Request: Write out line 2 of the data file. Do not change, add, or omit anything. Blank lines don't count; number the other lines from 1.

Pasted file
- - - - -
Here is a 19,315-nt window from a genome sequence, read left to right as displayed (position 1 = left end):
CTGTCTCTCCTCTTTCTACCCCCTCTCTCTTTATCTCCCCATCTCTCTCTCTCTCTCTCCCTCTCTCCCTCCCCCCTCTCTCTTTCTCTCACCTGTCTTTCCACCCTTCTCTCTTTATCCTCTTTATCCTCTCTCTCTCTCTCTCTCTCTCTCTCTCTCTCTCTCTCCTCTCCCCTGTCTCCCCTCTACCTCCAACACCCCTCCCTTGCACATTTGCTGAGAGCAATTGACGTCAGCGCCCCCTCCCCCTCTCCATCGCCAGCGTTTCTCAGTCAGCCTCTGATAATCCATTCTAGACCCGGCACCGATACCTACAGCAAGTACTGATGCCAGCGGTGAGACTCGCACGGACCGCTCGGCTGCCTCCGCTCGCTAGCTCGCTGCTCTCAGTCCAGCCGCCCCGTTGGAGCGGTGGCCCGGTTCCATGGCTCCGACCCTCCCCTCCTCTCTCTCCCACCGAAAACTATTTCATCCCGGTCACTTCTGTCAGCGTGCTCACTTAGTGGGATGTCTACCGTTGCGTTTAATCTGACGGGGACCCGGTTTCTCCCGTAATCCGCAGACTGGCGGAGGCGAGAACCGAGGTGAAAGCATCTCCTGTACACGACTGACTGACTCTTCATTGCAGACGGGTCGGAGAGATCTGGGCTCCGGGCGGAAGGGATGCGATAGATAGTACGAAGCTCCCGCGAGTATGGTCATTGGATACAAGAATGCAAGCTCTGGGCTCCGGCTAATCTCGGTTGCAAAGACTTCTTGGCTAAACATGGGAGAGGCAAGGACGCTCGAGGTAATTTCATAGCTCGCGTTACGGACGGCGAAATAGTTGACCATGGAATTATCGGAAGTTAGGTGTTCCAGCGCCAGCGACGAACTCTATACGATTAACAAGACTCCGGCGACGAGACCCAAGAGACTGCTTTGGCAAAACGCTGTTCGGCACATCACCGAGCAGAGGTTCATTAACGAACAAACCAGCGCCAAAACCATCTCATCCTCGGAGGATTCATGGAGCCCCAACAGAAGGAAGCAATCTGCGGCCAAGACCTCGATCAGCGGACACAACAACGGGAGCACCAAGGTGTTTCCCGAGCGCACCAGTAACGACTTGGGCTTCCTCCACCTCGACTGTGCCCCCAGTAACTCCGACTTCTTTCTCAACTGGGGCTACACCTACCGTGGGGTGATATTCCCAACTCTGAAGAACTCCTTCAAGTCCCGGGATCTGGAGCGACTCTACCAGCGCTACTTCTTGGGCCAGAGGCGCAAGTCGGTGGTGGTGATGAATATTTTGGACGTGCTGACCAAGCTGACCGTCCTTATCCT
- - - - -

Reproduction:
CTGTCTCTCCTCTTTCTACCCCCTCTCTCTTTATCTCCCCATCTCTCTCTCTCTCTCTCCCTCTCTCCCTCCCCCCTCTCTCTTTCTCTCACCTGTCTTTCCACCCTTCTCTCTTTATCCTCTTTATCCTCTCTCTCTCTCTCTCTCTCTCTCTCTCTCTCTCTCTCCTCTCCCCTGTCTCCCCTCTACCTCCAACACCCCTCCCTTGCACATTTGCTGAGAGCAATTGACGTCAGCGCCCCCTCCCCCTCTCCATCGCCAGCGTTTCTCAGTCAGCCTCTGATAATCCATTCTAGACCCGGCACCGATACCTACAGCAAGTACTGATGCCAGCGGTGAGACTCGCACGGACCGCTCGGCTGCCTCCGCTCGCTAGCTCGCTGCTCTCAGTCCAGCCGCCCCGTTGGAGCGGTGGCCCGGTTCCATGGCTCCGACCCTCCCCTCCTCTCTCTCCCACCGAAAACTATTTCATCCCGGTCACTTCTGTCAGCGTGCTCACTTAGTGGGATGTCTACCGTTGCGTTTAATCTGACGGGGACCCGGTTTCTCCCGTAATCCGCAGACTGGCGGAGGCGAGAACCGAGGTGAAAGCATCTCCTGTACACGACTGACTGACTCTTCATTGCAGACGGGTCGGAGAGATCTGGGCTCCGGGCGGAAGGGATGCGATAGATAGTACGAAGCTCCCGCGAGTATGGTCATTGGATACAAGAATGCAAGCTCTGGGCTCCGGCTAATCTCGGTTGCAAAGACTTCTTGGCTAAACATGGGAGAGGCAAGGACGCTCGAGGTAATTTCATAGCTCGCGTTACGGACGGCGAAATAGTTGACCATGGAATTATCGGAAGTTAGGTGTTCCAGCGCCAGCGACGAACTCTATACGATTAACAAGACTCCGGCGACGAGACCCAAGAGACTGCTTTGGCAAAACGCTGTTCGGCACATCACCGAGCAGAGGTTCATTAACGAACAAACCAGCGCCAAAACCATCTCATCCTCGGAGGATTCATGGAGCCCCAACAGAAGGAAGCAATCTGCGGCCAAGACCTCGATCAGCGGACACAACAACGGGAGCACCAAGGTGTTTCCCGAGCGCACCAGTAACGACTTGGGCTTCCTCCACCTCGACTGTGCCCCCAGTAACTCCGACTTCTTTCTCAACTGGGGCTACACCTACCGTGGGGTGATATTCCCAACTCTGAAGAACTCCTTCAAGTCCCGGGATCTGGAGCGACTCTACCAGCGCTACTTCTTGGGCCAGAGGCGCAAGTCGGTGGTGGTGATGAATATTTTGGACGTGCTGACCAAGCTGACCGTCCTTATCCT